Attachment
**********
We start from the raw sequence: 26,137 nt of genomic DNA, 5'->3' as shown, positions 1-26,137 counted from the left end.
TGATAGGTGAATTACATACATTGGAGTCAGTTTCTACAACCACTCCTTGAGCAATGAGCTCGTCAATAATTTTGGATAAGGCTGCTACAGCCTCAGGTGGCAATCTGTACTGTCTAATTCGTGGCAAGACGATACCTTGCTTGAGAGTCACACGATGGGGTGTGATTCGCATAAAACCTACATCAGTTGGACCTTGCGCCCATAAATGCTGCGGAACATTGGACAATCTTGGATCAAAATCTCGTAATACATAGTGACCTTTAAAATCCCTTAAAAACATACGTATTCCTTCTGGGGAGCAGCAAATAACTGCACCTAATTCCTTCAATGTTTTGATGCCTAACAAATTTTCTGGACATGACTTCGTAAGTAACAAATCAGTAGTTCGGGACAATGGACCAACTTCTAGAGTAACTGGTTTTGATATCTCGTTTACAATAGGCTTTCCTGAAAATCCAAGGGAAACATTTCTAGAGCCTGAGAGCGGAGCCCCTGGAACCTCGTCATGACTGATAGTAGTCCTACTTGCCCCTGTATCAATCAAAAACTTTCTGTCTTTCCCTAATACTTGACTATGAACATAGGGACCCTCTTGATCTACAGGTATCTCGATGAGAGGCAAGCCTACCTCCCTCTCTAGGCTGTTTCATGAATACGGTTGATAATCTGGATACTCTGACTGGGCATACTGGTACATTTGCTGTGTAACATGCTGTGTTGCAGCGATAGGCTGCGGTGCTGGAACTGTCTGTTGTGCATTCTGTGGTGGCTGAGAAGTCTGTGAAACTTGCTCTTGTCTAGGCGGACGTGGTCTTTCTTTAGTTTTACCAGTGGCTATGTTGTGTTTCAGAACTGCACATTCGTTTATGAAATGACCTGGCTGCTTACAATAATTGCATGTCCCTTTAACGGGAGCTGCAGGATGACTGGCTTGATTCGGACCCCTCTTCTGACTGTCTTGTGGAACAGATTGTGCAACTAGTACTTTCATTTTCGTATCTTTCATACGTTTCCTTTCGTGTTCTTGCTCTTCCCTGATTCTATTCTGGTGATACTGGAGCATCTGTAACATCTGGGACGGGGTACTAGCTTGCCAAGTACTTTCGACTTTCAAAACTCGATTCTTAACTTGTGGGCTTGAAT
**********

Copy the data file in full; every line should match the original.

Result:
We start from the raw sequence: 26,137 nt of genomic DNA, 5'->3' as shown, positions 1-26,137 counted from the left end.
TGATAGGTGAATTACATACATTGGAGTCAGTTTCTACAACCACTCCTTGAGCAATGAGCTCGTCAATAATTTTGGATAAGGCTGCTACAGCCTCAGGTGGCAATCTGTACTGTCTAATTCGTGGCAAGACGATACCTTGCTTGAGAGTCACACGATGGGGTGTGATTCGCATAAAACCTACATCAGTTGGACCTTGCGCCCATAAATGCTGCGGAACATTGGACAATCTTGGATCAAAATCTCGTAATACATAGTGACCTTTAAAATCCCTTAAAAACATACGTATTCCTTCTGGGGAGCAGCAAATAACTGCACCTAATTCCTTCAATGTTTTGATGCCTAACAAATTTTCTGGACATGACTTCGTAAGTAACAAATCAGTAGTTCGGGACAATGGACCAACTTCTAGAGTAACTGGTTTTGATATCTCGTTTACAATAGGCTTTCCTGAAAATCCAAGGGAAACATTTCTAGAGCCTGAGAGCGGAGCCCCTGGAACCTCGTCATGACTGATAGTAGTCCTACTTGCCCCTGTATCAATCAAAAACTTTCTGTCTTTCCCTAATACTTGACTATGAACATAGGGACCCTCTTGATCTACAGGTATCTCGATGAGAGGCAAGCCTACCTCCCTCTCTAGGCTGTTTCATGAATACGGTTGATAATCTGGATACTCTGACTGGGCATACTGGTACATTTGCTGTGTAACATGCTGTGTTGCAGCGATAGGCTGCGGTGCTGGAACTGTCTGTTGTGCATTCTGTGGTGGCTGAGAAGTCTGTGAAACTTGCTCTTGTCTAGGCGGACGTGGTCTTTCTTTAGTTTTACCAGTGGCTATGTTGTGTTTCAGAACTGCACATTCGTTTATGAAATGACCTGGCTGCTTACAATAATTGCATGTCCCTTTAACGGGAGCTGCAGGATGACTGGCTTGATTCGGACCCCTCTTCTGACTGTCTTGTGGAACAGATTGTGCAACTAGTACTTTCATTTTCGTATCTTTCATACGTTTCCTTTCGTGTTCTTGCTCTTCCCTGATTCTATTCTGGTGATACTGGAGCATCTGTAACATCTGGGACGGGGTACTAGCTTGCCAAGTACTTTCGACTTTCAAAACTCGATTCTTAACTTGTGGGCTTGAAT